Throughout AAPI Heritage Month, I'd like to highlight a few of my favorite YA novels that feature Asian-Americans. Some of them you probably will have heard of, but I hope I can at least introduce several books you might not know about. This is the first in a series of book recommendations.
Seeing Emily — Joyce Lee Wong
Blurb — This free verse novel introduces readers to sixteen-year-old Emily, one of three Asian students at her high school in Richmond, Va., and the only child of protective, ambitious parents. She loves her parents and has always strived to please them, but her interest in a sexy new student, her growing passion for art, and her need to break away without breaking her tightly-knit family apart, force Emily to create a web of lies that ultimately traps her just as tightly as her circumstances. Through her art she finds a key to freedom and a new understanding of her place in the world.
Review — Did you catch that? SEEING EMILY is a novel in free verse. Before you turn away, I'm going to disclaimer this review by saying I am the first person to disregard books in free verse. I just haven't had great experiences with it. The biggest problem I have with free verse is that it often is so obvious and pervasive that it distracts from the actual story by being so visibly and obnoxiously there; it's constantly shoving itself in your face. No such issue here. By the time you're in the second chapter, you'll practically have forgotten that this is written in nontraditional form.
Like many books about Asian Americans, this one is primarily about Emily finding what it means to be Chinese-American; specifically, how to balance being Chinese with being American. And it's a great thing when you finally realize that those two terms are not mutually exclusive. The uncertainty of being a teenager is deftly combined with the struggle to reconcile your traditional home life with being immersed in a very different culture at school with your friends. One of the best characteristics of this book is how strong Emily is as a standalone character. The way the book is written, she really shines as the focus.
Lee Wong should be commended for the sensitive, realistic way she portrays Chinese parents. With all of the hullabaloo about Tiger Mothers and the best parenting techniques, it is really easy these days, especially for teenagers, to see their parents as the villains. There's no way around it: Asian parents are controlling and hard to please. In the book, Baba and Mama are like any parents; they're deeply involved in their daughter's life, watching her pull away from them, and they're anxious about it. They are bossy, determined, protective, and concerned. And man, do they work hard. Because if there's one defining factor I can say about Chinese parents, it's that they are the hardest workers in the world. Emily's wavering identity puts a strain on her relationship with her parents.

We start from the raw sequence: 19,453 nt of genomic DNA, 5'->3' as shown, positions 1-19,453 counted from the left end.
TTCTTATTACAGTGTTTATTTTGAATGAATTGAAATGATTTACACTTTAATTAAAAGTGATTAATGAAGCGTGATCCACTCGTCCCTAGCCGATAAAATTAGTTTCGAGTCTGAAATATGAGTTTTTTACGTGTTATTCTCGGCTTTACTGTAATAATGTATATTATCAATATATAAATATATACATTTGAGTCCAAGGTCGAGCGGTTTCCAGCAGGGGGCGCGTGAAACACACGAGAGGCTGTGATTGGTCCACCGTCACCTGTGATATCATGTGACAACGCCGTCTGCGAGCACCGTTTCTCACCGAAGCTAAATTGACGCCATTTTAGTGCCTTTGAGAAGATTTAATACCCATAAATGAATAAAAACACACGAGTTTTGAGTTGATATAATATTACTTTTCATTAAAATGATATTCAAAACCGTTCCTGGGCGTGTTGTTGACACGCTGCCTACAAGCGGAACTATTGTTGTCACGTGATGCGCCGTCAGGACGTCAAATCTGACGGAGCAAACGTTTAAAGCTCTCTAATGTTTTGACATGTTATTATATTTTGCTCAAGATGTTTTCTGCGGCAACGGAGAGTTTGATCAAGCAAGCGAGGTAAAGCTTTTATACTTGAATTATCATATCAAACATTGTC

Her internal debate is manifested through her perceived need to choose between her American boyfriend and her Chinese parents. For Chinese-Americans, there's sort of a weird dichotomy of feeling ashamed of your "backward" upbringing and also feeling the need to defend it when people misunderstand it. The truth is, Chinese culture is complex, neither better nor worse than American culture, but it is really hard for young people who are finding themselves to realize that.
The book does a great job of giving the reader a true sense of Emily's personality and attitude by intermingling a series of childhood memories to show how they have shaped her present self. The great thing is many of the stories are probably universally relatable to Chinese-Americans growing up. My mom packs my dad's lunch every day for work, and I remember how he used to say people would twist their noses at the food in his lunchbox because they hadn't seen it before and therefore thought it must be disgusting. I never packed lunches to school for that reason; I don't like having to defend my food. My mom used to sew my clothes in junior high, and people would poke fun of the way I dressed. Emily experiences a similar moment and how the feeling of pride in her mother's needlework was overshadowed by the shame that came from her classmates' teasing. The pain of walking home from the bus stop and having stupid, young boys pull at the corners of their eyes and say things like "flat-face" and "yellow" is not something a child can easily forget, and unfortunately, it is reasonably common, even now. The pressure of fitting in can drive young Chinese-Americans to want to reject part of their identity, and I think that's an incredibly sad thing that becomes something those people come to regret later in life.
I hope there are more books that show the Asian-American teenage experience, because it is a difficult and confusing time, especially when navigated alone. Even if you are not Asian, at its core, the book is about the desire to be "normal" and the fear of standing out. Everyone, at some point in their lives, wants to fit in. For some people it is easier than for others. If you have ever been torn between two groups, whether they are social cliques, cultures, or something else, this is a book you will feel for and enjoy.
Next time — Asian-American self image